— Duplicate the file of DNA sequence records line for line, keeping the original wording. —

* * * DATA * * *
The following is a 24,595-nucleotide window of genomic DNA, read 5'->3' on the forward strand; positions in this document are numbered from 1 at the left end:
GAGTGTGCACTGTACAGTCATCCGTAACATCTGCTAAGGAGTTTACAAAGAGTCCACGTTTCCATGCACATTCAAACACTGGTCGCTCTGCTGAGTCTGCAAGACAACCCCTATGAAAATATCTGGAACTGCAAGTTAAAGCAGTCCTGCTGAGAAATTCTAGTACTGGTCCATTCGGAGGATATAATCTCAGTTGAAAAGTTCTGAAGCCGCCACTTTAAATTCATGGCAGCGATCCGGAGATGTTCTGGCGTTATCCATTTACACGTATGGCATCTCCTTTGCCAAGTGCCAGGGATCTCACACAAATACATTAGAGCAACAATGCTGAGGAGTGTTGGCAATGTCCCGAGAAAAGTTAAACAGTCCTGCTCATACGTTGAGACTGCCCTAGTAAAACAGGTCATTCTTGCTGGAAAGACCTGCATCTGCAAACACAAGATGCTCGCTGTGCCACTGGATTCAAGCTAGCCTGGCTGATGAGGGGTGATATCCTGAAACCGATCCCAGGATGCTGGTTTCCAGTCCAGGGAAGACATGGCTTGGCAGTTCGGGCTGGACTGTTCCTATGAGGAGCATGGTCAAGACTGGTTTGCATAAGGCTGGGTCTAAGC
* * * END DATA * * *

The following is a 24,595-nucleotide window of genomic DNA, read 5'->3' on the forward strand; positions in this document are numbered from 1 at the left end:
GAGTGTGCACTGTACAGTCATCCGTAACATCTGCTAAGGAGTTTACAAAGAGTCCACGTTTCCATGCACATTCAAACACTGGTCGCTCTGCTGAGTCTGCAAGACAACCCCTATGAAAATATCTGGAACTGCAAGTTAAAGCAGTCCTGCTGAGAAATTCTAGTACTGGTCCATTCGGAGGATATAATCTCAGTTGAAAAGTTCTGAAGCCGCCACTTTAAATTCATGGCAGCGATCCGGAGATGTTCTGGCGTTATCCATTTACACGTATGGCATCTCCTTTGCCAAGTGCCAGGGATCTCACACAAATACATTAGAGCAACAATGCTGAGGAGTGTTGGCAATGTCCCGAGAAAAGTTAAACAGTCCTGCTCATACGTTGAGACTGCCCTAGTAAAACAGGTCATTCTTGCTGGAAAGACCTGCATCTGCAAACACAAGATGCTCGCTGTGCCACTGGATTCAAGCTAGCCTGGCTGATGAGGGGTGATATCCTGAAACCGATCCCAGGATGCTGGTTTCCAGTCCAGGGAAGACATGGCTTGGCAGTTCGGGCTGGACTGTTCCTATGAGGAGCATGGTCAAGACTGGTTTGCATAAGGCTGGGTCTAAGC